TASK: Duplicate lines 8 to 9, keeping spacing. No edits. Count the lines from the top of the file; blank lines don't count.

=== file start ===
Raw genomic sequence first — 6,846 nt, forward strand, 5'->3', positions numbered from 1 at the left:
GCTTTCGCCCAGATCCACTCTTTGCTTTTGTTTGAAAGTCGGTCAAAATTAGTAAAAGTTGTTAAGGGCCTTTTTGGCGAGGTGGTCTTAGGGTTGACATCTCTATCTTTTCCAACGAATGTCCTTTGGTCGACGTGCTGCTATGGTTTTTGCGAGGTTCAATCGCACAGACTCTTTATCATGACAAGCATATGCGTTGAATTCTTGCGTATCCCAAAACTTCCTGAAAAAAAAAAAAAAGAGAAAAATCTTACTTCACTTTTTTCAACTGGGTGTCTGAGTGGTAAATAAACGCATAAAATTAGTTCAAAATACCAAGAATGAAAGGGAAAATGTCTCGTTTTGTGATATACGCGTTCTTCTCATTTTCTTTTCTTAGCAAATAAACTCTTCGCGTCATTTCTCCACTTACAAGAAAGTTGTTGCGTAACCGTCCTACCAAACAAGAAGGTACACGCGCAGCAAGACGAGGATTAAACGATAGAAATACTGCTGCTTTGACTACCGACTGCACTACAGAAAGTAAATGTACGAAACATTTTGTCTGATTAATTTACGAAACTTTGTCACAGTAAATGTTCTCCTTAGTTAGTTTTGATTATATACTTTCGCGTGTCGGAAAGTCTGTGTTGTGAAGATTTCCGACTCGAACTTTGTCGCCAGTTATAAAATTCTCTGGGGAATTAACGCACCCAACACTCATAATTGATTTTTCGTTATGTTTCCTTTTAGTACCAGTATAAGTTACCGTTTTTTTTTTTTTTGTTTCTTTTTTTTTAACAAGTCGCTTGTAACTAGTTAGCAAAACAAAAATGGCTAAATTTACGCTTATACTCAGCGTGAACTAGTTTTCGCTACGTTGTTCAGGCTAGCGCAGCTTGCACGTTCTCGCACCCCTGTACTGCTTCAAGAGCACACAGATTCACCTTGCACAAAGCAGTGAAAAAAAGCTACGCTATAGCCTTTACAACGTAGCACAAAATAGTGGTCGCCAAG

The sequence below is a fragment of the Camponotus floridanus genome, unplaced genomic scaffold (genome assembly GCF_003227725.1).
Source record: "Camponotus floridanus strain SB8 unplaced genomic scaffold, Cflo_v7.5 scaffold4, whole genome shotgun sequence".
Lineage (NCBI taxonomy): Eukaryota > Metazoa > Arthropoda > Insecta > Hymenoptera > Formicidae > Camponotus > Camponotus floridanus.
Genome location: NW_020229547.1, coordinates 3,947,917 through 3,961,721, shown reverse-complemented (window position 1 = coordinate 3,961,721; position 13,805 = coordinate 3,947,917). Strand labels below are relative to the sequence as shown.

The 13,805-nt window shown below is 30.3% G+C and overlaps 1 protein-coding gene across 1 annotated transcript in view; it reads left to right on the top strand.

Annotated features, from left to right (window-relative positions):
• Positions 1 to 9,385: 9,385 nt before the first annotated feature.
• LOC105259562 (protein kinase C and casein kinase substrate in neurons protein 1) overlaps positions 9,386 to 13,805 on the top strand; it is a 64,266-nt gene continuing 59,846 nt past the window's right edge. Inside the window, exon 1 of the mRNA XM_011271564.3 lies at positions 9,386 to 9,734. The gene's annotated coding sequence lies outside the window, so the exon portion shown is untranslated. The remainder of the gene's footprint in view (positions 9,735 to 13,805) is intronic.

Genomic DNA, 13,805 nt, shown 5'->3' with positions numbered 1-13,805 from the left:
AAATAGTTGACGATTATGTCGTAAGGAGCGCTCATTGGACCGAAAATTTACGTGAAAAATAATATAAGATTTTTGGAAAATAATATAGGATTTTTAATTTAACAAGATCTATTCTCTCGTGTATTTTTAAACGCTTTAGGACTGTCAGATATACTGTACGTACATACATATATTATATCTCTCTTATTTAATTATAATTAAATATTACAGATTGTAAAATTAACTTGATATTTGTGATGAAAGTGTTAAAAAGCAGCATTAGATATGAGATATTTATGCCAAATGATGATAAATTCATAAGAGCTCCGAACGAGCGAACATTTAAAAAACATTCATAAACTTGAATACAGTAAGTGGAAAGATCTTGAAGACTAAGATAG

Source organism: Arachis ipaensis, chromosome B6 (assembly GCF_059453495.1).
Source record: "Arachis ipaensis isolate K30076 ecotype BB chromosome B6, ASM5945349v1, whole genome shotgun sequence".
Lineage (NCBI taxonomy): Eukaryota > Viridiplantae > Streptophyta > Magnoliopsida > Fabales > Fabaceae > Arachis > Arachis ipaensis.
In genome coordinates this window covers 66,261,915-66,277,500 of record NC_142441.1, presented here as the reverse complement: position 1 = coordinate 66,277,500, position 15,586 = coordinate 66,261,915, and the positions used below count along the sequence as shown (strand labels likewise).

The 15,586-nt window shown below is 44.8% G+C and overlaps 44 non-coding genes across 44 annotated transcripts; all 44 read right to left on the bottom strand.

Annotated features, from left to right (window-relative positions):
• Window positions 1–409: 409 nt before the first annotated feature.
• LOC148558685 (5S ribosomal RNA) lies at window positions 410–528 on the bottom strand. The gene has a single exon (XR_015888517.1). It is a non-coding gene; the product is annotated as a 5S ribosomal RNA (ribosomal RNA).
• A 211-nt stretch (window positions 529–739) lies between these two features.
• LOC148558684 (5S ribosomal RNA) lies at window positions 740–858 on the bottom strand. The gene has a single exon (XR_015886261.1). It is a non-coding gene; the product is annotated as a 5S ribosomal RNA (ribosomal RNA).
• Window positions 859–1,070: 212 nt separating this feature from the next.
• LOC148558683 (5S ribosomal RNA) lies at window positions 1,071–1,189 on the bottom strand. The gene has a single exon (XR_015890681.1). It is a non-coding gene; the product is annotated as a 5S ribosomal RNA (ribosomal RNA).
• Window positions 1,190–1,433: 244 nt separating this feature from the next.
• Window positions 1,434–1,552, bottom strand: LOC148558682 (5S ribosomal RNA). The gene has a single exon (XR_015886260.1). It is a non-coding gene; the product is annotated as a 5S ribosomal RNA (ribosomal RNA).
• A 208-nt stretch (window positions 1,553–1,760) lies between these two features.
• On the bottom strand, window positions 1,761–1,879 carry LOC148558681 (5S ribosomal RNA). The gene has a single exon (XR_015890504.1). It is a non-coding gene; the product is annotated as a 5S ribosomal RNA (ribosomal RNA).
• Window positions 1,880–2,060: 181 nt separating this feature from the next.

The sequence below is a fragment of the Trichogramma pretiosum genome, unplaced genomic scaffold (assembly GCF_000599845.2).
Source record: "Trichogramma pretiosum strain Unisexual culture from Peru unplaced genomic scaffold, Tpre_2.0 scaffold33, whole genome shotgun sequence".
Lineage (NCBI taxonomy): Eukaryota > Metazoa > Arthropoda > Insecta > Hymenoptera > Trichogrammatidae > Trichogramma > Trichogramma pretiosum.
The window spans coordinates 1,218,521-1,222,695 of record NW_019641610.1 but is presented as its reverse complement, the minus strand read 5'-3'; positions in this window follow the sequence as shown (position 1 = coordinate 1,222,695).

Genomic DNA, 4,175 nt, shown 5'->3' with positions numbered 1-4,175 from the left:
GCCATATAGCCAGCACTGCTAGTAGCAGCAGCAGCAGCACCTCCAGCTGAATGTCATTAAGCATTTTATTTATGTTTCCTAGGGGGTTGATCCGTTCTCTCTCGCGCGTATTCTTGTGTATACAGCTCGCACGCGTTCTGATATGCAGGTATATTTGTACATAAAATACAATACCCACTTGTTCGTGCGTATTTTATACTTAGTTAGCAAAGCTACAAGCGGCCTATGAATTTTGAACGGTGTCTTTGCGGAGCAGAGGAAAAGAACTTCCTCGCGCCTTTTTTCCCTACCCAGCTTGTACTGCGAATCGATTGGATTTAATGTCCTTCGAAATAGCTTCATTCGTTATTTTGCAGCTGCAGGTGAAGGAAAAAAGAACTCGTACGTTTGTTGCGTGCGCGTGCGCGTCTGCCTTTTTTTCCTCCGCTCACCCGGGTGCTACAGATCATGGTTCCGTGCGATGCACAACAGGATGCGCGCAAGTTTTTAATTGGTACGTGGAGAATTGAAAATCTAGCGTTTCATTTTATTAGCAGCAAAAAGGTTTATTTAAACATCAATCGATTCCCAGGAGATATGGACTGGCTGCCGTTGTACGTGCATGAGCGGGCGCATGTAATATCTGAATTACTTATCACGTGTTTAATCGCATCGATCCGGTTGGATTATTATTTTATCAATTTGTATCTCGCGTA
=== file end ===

Annotated features, from left to right (window-relative positions):
• Positions 1 to 9,385: 9,385 nt before the first annotated feature.